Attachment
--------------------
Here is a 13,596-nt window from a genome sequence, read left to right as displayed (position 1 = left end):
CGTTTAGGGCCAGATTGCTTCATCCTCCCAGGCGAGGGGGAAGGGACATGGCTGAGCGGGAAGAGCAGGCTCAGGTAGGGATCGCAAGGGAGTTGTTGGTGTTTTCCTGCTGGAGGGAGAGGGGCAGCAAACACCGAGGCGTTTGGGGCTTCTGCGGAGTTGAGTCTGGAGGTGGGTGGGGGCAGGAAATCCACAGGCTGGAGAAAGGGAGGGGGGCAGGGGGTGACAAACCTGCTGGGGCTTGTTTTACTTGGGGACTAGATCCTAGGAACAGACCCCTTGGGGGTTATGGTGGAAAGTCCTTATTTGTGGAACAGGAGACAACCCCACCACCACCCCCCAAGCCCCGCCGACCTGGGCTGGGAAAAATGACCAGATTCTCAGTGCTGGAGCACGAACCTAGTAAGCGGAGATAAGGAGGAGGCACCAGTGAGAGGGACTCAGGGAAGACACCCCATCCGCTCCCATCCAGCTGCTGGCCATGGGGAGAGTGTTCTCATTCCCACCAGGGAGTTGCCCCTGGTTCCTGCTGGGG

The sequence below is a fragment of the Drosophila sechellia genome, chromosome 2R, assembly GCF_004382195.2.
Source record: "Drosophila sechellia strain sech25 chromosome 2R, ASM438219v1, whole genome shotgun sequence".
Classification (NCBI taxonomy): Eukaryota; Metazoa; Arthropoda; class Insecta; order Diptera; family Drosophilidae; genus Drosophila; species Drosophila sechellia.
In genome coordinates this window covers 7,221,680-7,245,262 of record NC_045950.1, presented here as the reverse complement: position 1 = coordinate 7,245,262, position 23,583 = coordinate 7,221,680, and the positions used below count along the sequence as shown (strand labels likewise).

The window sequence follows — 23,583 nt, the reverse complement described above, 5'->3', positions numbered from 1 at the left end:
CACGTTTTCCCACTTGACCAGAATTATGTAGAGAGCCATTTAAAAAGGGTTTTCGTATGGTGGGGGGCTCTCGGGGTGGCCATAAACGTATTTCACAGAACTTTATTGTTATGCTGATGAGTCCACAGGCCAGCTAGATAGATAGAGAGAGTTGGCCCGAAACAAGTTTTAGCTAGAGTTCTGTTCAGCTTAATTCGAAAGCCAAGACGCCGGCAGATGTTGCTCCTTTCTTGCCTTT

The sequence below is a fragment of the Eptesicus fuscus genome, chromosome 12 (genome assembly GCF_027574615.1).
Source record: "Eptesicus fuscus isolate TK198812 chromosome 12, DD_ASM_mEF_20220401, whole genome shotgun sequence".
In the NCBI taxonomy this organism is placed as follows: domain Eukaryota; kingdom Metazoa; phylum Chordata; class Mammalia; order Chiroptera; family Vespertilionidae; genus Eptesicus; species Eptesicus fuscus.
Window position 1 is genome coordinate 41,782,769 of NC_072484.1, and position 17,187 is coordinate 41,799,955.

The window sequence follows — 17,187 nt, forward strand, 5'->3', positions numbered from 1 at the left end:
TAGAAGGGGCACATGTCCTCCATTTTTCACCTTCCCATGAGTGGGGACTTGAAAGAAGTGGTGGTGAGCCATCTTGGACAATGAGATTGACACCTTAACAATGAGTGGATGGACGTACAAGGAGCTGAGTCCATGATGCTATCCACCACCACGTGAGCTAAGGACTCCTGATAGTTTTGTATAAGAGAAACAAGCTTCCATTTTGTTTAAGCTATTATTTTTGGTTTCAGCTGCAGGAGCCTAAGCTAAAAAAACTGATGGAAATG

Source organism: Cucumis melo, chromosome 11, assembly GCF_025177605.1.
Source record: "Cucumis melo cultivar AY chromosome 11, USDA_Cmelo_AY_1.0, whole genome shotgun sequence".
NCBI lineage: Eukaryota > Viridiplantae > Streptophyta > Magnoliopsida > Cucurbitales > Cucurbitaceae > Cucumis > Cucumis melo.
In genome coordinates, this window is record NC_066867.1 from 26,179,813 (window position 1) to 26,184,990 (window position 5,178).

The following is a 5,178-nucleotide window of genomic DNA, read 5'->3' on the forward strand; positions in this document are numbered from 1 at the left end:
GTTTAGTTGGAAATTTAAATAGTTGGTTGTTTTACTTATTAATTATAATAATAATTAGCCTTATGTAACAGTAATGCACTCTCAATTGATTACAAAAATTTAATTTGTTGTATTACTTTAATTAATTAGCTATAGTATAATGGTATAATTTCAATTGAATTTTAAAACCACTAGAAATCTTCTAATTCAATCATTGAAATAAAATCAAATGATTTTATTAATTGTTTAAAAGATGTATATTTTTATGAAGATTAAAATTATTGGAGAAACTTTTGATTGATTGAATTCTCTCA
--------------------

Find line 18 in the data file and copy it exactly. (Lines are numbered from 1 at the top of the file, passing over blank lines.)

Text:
In genome coordinates, this window is record NC_066867.1 from 26,179,813 (window position 1) to 26,184,990 (window position 5,178).